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How Not To Kill Your Computer

I’ve always had a love-hate relationship with computers. Okay, so not always. It started my senior year in high school, when for some bizarre reason I decided to take a computer programming class (learning a language which no high school senior in the past fifteen years – at least – would have heard of). Today, the fierce cycling of emotions usually revolves around the Internet.

It was bad enough when we lived in the suburbs and the Fios Internet would go goofy sometimes. “What’s wrong with this thing? Is it our box? What is Verizon doing? AARGH!! I hate Verizon Fios! I hate the Internet!”

That was my reaction to the maybe five percent of the time that there were connection issues.

(I’m still waiting for AT&T to call and tell me why on earth they couldn’t run DSL to Plano, TX. Hello? Can you hear me?)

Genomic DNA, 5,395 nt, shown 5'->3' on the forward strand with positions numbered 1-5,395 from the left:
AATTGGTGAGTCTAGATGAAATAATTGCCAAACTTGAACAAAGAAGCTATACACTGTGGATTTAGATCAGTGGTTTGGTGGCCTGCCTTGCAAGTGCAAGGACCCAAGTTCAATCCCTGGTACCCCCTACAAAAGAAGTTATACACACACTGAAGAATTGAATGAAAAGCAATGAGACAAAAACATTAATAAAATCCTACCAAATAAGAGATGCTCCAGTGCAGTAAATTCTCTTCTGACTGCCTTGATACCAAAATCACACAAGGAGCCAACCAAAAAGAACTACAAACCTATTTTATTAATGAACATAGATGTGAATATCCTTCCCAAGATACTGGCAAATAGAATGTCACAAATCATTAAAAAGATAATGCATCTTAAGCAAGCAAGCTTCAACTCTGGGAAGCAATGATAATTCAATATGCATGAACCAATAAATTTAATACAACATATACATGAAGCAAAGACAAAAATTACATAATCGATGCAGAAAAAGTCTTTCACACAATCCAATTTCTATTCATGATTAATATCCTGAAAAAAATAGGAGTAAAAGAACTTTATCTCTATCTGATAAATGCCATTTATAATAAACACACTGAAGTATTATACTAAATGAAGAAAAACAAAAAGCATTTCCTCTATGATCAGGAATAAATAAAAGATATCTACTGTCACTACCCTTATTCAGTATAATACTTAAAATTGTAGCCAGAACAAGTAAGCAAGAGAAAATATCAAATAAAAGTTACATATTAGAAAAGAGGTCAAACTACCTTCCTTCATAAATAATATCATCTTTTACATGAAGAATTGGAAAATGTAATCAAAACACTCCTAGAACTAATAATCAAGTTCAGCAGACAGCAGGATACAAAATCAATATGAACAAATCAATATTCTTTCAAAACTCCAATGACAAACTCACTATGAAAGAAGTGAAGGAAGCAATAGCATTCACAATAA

And then, we moved to the middle of nowhere

If I could go back to my suburban self and SLAP her for complaining about the Internet service, I would. Man, people just don’t know when they’ve got it good! Probably a good FIFTY percent of the time that we are trying to do something online, we lose Internet connection. This is because we live at a high-ish altitude in a semi-humid area where the edge of cold fronts and the edge of warm fronts are constantly colliding, and this somehow interferes with the signal. At least, that’s my theory.